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All About Echeverias: Succulent Roses That Last

Is any plant lovelier than a ruffled echeveria? These rosette succulents are soaring in popularity, and new cultivars are being introduced all the time. Look for echeverias throughout my books and in many of my videos.

We have brides partly to thank—they prefer bouquets that match the blue of their eyes, or that come in hues of aqua, dove, lilac, silvery pink or celadon. Echeverias offer all those colors plus a bonus: They can be planted afterwards as living mementos of the occasion.

Keep in mind that new leaves grow from the centers of rosettes and lowest leaves eventually wither. So to tidy echeverias over time, old leaves should be removed. If you don’t like looking at the resulting exposed stems, snip off the heads and replant as cuttings. If you set the old plant aside, it may form new little rosettes along the stem. These also can be removed and planted. (The thicker the stem, the more likely it will produce offsets.)

Echeverias will grow toward greatest sun exposure, which is especially noticeable when bloom stalks lean. Echeverias grown in low light will have elongated leaves (from trying to expose more surface to the sun) and will revert to green. Expert Dick Wright advises that two hours of full sun daily is ideal. Age also is important; young plants may not display the ruffled edges, layered leaves and the carruncling (bumpiness) of mature ones.

Don’t miss my YouTube series featuring renowned Echeveria hybridizer and grower Dick Wright:
Echeverias #1: Meet Dick Wright

Echeverias #2: Dick Wright on Echeveria Hybrids (View photos of cultivars shown in this video on this site.)

Echeverias #3: Dick Wright on How to Grow Echeverias

Please Note: Dick Wright wants to thank everyone who has contacted him as a result of the YouTube series. He’s been swamped with inquiries, so please be patient. “It’s wonderful, but I can’t keep up with them all,” he says. Providing a list of plants is difficult because, “I don’t know what we’ll have from week to week.” His son Kraig is often away, so “I’m a crew of one,” Dick adds with a laugh. Moreover he had an accident—cut his finger and had to go to the ER—but he’s doing fine. “I heal real fast.” Dick will be 90 in Sept., 2018.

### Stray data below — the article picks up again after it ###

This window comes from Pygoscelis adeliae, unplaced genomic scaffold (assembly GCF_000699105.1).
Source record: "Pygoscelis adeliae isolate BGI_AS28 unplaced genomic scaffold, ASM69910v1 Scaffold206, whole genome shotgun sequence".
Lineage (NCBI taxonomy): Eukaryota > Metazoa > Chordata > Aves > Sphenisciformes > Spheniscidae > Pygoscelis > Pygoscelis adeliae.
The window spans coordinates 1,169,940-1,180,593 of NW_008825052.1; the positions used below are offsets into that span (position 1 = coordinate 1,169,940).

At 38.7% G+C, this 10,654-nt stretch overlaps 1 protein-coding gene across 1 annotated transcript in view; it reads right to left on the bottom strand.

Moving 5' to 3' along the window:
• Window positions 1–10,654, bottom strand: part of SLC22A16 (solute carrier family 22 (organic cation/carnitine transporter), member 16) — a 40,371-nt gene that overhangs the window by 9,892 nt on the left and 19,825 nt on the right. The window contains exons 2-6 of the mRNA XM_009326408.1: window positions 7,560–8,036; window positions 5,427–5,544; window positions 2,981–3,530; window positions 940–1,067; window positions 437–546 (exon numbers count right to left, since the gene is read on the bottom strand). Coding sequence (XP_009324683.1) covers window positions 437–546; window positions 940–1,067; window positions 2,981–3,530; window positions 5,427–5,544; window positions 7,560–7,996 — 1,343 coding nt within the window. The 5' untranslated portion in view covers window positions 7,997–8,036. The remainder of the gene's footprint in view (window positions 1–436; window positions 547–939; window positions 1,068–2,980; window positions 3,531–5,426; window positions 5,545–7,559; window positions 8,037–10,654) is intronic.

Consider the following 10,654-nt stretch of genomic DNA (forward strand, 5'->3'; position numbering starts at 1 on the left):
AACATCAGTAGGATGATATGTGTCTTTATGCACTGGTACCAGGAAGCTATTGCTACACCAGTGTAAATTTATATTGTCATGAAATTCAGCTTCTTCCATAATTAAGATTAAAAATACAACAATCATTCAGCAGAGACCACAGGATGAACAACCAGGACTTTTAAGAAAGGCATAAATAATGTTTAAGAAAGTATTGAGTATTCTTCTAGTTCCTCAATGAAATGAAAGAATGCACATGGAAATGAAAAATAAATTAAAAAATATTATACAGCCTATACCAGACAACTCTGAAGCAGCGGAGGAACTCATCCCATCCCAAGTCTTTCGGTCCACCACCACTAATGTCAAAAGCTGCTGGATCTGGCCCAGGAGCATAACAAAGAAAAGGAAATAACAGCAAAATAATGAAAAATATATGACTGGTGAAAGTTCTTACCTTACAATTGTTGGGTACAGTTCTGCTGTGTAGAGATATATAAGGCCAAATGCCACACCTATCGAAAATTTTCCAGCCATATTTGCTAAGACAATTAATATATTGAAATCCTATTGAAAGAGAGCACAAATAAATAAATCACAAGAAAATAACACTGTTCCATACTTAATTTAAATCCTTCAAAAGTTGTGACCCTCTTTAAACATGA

More About Echeverias ~

In My Books:

Designing with Succulents, pp. 208-211

Succulent Container Gardens, pp. 95-97

Succulents Simplified, pp. 162-169, Step-by-step: Make a Special Occasion Succulent Bouquet of Echeverias and Roses:

My Online Class: 

On this Site:

100+ Echeveria Photos, Labeled

Also on my YouTube Channel: 

 

 

 

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How to Propagate Succulents

How to propagate succulents: Aaron Ryan shows how to take a cutting from a stacked crassula

Ever wondered how to propagate a certain succulent? For example, lithops (living stones)…is it possible to take cuttings from those thick, molar-shaped leaves? How about ruffled echeverias…can a solitary rosette be made to offset? And stacked crassulas…what do you do when stems are tightly lined with leaves? 

Most succulents can be propagated vegetatively—via stem cuttings, pulling apart offsets, or rooting leaves. To the novice, of course, such tasks are mystifying. How deep, for example, does one plant a leaf? 

Even more challenging are succulents that make propagators pull out a power drill, coffee grinder, or tub of roofing gravel—all tools routinely used by nurseryman-grower Aaron Ryan of Petaluma, CA. 

Aaron is down-to-earth in more ways than one. At past Succulent Extravaganzas at Succulent Gardens Nursery, he graciously showed standing-room-only audiences a half dozen ways to propagate a variety of succulents. 

Somehow watching Aaron grind seed pods, guillotine a frilly echeveria, or snip a stacked crassula is soothing. You know those babies are gonna make it. You also know that with Aaron’s methods, you’ll soon have plenty of new plants to play with. 

Impressed by his teaching skills, I’ve made several videos that feature Aaron. They’re short (4 to 6 min.), fun to watch, and easy to follow. You’ll find them on my YouTube channelplaylist “Succulent Propagation.” Or click below.

To be notified when I release a new video, subscribe to my YouTube channel. 

Find “How to Propagate Succulents” in my books ~

Designing with Succulents, 2nd ed., pp. 148-154

Succulent Container Gardens, pp. 232-235

Succulents Simplified, pp. 58-61

Related info on this site:

Succulent Basics, How-To and FAQs

Below are succulent basics, must-do’s and answers to FAQs—the essentials for growing succulents successfully. If all this is new to you, you’ll want to refer to this page often. And even if you’re experienced [Continue reading]